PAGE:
Friday, December 2, 2016

ST Elevation in aVL. Reciprocal ST depression in III. Is it MI?

I was reading this ECG in the queue, with no clinical info.

What do you think?


















My interpretation was LVH, no evidence of MI.   There was no previous ECG or echo for comparison.

My ECG diagnosis may surprise you, as I have long discussed "ST elevation in aVL with reciprocal ST depression in lead III" as due to high lateral MI.

This is different because:
1) There is saddleback morphology in aVL, and
2) There is also high voltage.

I have previously talked about ST elevation with saddleback morphology in lead V2 as rarely being due to anterior STEMI.  See this post (the only case I've seen in which it was STEMI): 

Anatomy of a Missed LAD Occlusion (classified as a NonSTEMI)


Voltage on this ECG does meet Estes criteria for LVH: 
1) At least one R- or S-wave greater than 20 mm (lead II) = 3 points.
2) ST-T abnormalities in the absence of digoxin = 3 points
Total = 6 points
5 points is definite
4 points is probable
This scoring system comes from this original article.

However, meeting LVH criteria is not critical, as they are not sensitive.  Many cases of LVH show themselves only by the typical repolarization abnormalities.  In this case, we see somewhat typical repolarization abnormalities in leads III and aVF.

Estes criteria are only 34% sensitive for LVH as diagnosed by echo.   

In this paper that used other criteria, the sensitivity for LVH by echo was less than 10%!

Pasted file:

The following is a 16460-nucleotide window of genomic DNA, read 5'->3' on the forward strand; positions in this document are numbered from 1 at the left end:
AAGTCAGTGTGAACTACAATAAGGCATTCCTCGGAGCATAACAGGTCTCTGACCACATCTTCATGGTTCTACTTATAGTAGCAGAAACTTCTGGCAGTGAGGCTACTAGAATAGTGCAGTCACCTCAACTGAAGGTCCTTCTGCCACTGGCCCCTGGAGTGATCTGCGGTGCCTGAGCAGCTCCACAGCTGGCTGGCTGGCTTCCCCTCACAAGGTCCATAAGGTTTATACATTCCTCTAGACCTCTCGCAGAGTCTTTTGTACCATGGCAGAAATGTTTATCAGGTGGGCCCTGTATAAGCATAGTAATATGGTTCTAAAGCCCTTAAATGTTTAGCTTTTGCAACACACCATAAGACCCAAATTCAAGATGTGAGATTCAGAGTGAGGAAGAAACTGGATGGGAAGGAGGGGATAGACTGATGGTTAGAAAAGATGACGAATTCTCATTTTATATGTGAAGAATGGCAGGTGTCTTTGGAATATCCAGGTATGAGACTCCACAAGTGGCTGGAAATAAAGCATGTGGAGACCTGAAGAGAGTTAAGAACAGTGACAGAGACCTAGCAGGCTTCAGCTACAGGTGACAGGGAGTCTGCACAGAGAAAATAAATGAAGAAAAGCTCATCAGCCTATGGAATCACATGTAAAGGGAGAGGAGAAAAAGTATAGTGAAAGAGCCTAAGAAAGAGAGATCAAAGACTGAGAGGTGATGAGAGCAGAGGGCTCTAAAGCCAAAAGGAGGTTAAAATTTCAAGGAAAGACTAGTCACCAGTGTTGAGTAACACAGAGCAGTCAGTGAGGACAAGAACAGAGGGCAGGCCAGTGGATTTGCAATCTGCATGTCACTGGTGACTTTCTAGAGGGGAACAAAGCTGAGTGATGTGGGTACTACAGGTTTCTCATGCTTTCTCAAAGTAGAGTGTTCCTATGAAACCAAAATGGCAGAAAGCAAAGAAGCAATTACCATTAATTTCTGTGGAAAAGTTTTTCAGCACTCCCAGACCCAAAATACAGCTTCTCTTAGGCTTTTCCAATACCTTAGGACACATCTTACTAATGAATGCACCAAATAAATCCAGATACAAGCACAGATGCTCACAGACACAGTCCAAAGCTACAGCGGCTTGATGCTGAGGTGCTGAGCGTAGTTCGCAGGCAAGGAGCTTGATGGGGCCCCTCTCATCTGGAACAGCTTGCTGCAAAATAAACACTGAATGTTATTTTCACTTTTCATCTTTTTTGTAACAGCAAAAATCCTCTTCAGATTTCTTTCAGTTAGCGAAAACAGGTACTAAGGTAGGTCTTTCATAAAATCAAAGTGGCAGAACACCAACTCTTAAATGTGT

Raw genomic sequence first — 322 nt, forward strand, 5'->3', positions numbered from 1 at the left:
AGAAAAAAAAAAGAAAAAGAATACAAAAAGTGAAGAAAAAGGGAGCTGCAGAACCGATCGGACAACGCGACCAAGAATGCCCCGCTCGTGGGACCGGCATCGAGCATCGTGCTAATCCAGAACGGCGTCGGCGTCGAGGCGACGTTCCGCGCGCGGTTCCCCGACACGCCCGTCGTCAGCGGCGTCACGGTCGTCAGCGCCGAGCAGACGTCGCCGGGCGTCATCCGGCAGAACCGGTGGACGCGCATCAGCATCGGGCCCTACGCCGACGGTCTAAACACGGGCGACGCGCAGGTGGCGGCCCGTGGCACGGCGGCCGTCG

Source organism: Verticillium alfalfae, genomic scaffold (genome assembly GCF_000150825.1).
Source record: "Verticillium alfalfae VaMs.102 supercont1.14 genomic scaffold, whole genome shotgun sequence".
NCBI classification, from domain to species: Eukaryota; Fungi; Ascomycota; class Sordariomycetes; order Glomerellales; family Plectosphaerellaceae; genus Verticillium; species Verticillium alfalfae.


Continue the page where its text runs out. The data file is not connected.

At least one of, with or without ST-T abnormalities:
1) R-wave 11 mm in aVL
2) R-wave at least 25 mm in left precordial leads
3) S-wave at least 25 mm in right precordial leads
4) Sum of precordial SV1 or SV2 plus RV5 or RV6 at least 35 mm
5) Sum of lead I plus lead II at least 25 mm.

In both studies, specificity of the criteria was nearly perfect.

Case Continued

This 30-something presented with headache and chest pain.  He had a history of hypertension, apparently completely untreated.  His chest pain had lasted 40 minutes and was now gone.

Blood pressure was 170/105.


Another ECG was recorded several hours later:
No significant change



The history of HTN, the elevated BP, the high voltage, and the saddelback make it very unlikely that this ST elevation is due to STEMI.

The patient ruled out for MI by negative delta troponins.

Here is a post on True Positive ST elevation in aVL vs. False Positive ST elevation in aVL
However, I do not discuss saddleback in aVL in this post.

2 comments:

  1. If I were to see this in the prehospital environmnet, I am still transporting this patient to the hospital, so that the blood tests can be done. I am hoping that the purpose of this was to suggest that a STEMI Alert might not be necessary, but that transport is.

    ReplyDelete
    Replies
    1. Joe,
      Of course!! One many have a Non ST Elevation MI with a completely normal ECG! In fact, one may have a completely normal ECG when there is 100% acute coronary occlusion. So this is only to say that it is unlikely to be a coronary occlusion. The patient certainly needs further evaluation.
      Steve Smith

      Delete

Recommended Resources